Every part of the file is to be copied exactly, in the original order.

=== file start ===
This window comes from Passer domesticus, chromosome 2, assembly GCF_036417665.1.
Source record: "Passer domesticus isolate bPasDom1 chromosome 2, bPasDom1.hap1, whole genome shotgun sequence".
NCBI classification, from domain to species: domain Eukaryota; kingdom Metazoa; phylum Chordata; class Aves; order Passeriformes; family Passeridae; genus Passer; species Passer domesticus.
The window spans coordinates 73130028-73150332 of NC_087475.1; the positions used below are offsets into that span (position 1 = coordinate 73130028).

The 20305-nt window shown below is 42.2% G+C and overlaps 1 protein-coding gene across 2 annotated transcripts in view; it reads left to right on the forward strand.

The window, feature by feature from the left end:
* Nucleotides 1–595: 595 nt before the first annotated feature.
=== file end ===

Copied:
This window comes from Passer domesticus, chromosome 2, assembly GCF_036417665.1.
Source record: "Passer domesticus isolate bPasDom1 chromosome 2, bPasDom1.hap1, whole genome shotgun sequence".
NCBI classification, from domain to species: domain Eukaryota; kingdom Metazoa; phylum Chordata; class Aves; order Passeriformes; family Passeridae; genus Passer; species Passer domesticus.
The window spans coordinates 73130028-73150332 of NC_087475.1; the positions used below are offsets into that span (position 1 = coordinate 73130028).

The 20305-nt window shown below is 42.2% G+C and overlaps 1 protein-coding gene across 2 annotated transcripts in view; it reads left to right on the forward strand.

The window, feature by feature from the left end:
* Nucleotides 1–595: 595 nt before the first annotated feature.